Overwhelmingly positive responses to the #MeToo hashtag
African-American civil rights activist Tarana Burke is calling on women to be strong.
Burke is credited with starting the “Me Too” movement in 2006, a campaign that encourages men and women to feel empowered and say “me too” if they have been victims of sexual harassment, abuse or assault. The movement gained national attention and renewed urgency in the past two years after allegations against high profile men rattled entertainment, political, sports and other industries.
Burke spoke Sunday at Duke Chapel, presenting the keynote address during Duke University’s annual Martin Luther King Jr. commemoration. Her 20-minute talk addressed many themes, from raising awareness about women facing sexual abuse and assault to the leadership role African-American women played during the civil rights movement of the 1960s.
“I’ve realized folks don’t understand two things,” Burke said. “One, they don’t understand Dr. King’s connection to women and women in leadership, and then what it takes to build a movement.”
Burke recounted the contributions of several women who were critical to the success of the civil rights movement, including Jo Ann Robinson, a co-founder of the Montgomery Bus Boycott, Rosa Parks and Diane Nash, a civil rights leader who Burke said hasn’t received nearly the same amount of attention for her contributions.
She called on women today to be visionary.
“We live in a culture of instant gratification,” she said. “So not only do we want results quickly, we are often not committed enough to the broader, more expansive vision that we are placated by short-term victories.
“That’s not what a movement is. Imagine if they stopped at being able to sit anywhere on a bus. Movements are incremental and built over time. They’re strategic and thoughtful.
“In order to build effective, sustainable movements, we have to believe in something that seems impossible to others is actually possible.”
In talking about the origins of the Me Too Movement in 2006, Burke said she felt like there was a “deficit of possibility” among women.
“Nobody talked about sexual violence,” she said. “Nobody spoke of it.”
But during the last year, that has changed, she said.
“So many people don’t understand what it means to be a survivor,” Burke said. “Or what it means to carry that trauma. But I believe in movement and I believe in organizing. It was a tool I had. It made sense to build a movement.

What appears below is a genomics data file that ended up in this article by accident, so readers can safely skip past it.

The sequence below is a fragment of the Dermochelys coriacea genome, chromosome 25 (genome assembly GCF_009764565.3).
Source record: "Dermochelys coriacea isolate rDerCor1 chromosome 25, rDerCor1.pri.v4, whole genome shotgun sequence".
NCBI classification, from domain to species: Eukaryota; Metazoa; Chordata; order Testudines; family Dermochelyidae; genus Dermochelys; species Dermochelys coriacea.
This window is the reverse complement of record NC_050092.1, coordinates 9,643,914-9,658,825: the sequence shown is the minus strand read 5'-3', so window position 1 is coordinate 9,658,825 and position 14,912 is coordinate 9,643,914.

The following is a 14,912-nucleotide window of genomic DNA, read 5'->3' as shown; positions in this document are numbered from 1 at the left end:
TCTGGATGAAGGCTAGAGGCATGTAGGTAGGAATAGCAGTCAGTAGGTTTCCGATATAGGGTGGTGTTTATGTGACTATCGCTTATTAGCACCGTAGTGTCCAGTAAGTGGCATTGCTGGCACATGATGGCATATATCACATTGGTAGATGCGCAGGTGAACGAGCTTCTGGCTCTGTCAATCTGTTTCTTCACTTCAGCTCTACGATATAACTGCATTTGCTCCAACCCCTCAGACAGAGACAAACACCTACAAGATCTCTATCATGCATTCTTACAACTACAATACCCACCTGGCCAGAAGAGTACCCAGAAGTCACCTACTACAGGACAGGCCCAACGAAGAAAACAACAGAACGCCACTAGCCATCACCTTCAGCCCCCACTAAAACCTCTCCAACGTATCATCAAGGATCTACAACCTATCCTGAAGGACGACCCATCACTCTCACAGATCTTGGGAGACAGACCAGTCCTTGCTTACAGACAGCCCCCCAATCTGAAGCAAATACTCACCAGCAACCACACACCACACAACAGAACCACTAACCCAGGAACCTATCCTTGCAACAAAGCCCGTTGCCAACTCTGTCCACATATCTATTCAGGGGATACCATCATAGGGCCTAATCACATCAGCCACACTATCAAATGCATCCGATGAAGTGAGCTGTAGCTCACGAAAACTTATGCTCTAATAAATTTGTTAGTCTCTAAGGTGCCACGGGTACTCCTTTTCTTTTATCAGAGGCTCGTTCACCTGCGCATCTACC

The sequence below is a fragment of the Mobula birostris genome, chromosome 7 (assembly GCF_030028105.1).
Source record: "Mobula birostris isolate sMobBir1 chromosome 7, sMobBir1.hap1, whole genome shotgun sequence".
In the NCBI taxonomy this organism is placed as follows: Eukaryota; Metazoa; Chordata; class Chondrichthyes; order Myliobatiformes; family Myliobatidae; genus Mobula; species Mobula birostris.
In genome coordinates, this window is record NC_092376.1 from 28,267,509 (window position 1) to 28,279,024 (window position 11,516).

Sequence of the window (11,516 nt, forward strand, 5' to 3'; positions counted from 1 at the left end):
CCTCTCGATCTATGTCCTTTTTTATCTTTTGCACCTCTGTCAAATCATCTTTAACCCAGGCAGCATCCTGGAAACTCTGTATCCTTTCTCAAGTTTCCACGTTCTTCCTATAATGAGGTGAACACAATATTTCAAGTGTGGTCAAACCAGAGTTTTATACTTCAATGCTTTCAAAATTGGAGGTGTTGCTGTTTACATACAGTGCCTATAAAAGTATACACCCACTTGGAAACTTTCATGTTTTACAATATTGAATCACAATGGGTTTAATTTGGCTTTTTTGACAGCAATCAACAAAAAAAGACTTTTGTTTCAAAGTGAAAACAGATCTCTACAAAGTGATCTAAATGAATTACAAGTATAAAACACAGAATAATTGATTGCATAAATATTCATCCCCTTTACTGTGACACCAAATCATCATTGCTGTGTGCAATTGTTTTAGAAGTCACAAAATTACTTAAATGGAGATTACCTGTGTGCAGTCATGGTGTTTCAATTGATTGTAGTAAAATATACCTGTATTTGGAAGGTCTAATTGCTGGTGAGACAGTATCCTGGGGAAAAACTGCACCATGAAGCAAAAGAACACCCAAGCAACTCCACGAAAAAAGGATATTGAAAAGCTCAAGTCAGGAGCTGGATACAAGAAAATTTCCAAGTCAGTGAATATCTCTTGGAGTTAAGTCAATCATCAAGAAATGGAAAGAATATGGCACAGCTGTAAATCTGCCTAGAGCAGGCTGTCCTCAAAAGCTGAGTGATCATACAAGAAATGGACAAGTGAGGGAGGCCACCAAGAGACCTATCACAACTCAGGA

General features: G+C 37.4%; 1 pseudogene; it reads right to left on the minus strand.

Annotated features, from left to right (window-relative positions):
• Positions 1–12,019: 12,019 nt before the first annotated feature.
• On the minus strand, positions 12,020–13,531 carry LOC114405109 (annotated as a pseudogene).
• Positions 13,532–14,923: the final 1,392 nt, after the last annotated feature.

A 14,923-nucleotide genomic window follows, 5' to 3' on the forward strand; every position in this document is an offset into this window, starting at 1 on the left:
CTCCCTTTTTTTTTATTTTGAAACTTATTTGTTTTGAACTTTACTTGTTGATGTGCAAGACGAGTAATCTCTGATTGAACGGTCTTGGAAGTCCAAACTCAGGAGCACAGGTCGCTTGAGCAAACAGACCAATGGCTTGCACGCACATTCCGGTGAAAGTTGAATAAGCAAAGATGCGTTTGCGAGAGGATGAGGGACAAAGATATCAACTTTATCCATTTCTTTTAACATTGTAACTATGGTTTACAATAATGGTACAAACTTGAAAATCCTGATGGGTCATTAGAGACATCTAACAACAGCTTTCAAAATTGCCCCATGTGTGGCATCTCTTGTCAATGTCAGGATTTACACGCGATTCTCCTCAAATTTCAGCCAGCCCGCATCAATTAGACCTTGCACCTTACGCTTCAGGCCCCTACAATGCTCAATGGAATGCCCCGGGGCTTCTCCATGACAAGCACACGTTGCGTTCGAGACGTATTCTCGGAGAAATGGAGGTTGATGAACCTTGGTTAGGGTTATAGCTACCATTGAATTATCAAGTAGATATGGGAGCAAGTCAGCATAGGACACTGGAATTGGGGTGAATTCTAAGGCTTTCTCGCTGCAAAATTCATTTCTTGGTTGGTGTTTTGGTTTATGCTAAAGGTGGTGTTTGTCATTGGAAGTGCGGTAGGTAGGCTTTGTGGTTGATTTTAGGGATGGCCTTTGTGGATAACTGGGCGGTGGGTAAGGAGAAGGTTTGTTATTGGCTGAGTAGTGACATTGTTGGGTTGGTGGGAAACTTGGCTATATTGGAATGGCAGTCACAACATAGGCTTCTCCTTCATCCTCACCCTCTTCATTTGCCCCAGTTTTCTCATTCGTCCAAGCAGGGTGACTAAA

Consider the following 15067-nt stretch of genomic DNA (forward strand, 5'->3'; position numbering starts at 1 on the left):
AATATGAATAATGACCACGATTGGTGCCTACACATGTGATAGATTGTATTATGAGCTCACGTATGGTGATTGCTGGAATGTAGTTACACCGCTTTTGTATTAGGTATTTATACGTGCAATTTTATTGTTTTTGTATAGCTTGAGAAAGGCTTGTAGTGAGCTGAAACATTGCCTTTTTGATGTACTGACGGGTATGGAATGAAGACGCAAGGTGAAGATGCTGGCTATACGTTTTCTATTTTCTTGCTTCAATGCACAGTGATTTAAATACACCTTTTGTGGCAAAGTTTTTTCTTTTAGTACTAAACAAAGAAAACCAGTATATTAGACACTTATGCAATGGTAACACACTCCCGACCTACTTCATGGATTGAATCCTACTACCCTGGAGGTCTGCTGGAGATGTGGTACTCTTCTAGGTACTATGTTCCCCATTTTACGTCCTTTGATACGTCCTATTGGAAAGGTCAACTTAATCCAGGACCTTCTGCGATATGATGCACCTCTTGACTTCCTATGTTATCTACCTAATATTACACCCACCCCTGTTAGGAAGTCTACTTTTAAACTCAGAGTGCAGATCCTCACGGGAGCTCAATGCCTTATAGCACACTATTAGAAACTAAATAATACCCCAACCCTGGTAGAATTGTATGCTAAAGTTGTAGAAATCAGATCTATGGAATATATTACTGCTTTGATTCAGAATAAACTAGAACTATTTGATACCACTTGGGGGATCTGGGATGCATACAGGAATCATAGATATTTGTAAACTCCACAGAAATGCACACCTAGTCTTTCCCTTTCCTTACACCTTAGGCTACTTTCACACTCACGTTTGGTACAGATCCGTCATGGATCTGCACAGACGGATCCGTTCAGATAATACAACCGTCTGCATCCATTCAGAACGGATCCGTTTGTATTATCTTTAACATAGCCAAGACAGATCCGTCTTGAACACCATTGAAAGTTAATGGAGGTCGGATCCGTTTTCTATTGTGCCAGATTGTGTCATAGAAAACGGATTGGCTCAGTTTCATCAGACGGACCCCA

The audience, which nearly filled Duke Chapel to capacity, listened intently as Burke recounted her experiences.
“It was a simple idea,” Burke said. “We started with spreading the possibility that healing was possible. It didn’t feel like a vision but we built a movement on hope and faith and vision.”
Brenda Blue, who attended the talk with two friends, said Burke’s words are inspiring because she has “the courage and the voice to come out about this.”
“Because there are so many women, especially black women, who have been traumatized by sexual abuse,”Blue said. “It’s an emotional thing to deal with.”
Before Burke spoke, Duke University President Vince Price and Durham Mayor Steve Schewel reflected on the importance of remembering King’s contributions.
Price said it is part of Duke’s mission to train thinkers who strive for moral equity and justice.
Schewel, a Duke graduate, said he is proud of his alma mater for finally removing the statue of Robert E. Lee that stood near the entrance of the chapel until last year. It was damaged in the fall of 2017 following a series of Confederate statue protests in Durham and Chapel Hill.
Schewel also offered his thanks to outgoing UNC-Chapel Hill Chancellor Carol Folt for ordering the removal of the base that held the Confederate statue known as Silent Sam last week.
“We all know Confederate statues across the South must come down,” Schewel said. “She had the courage have that base removed.”
His comments received thunderous applause.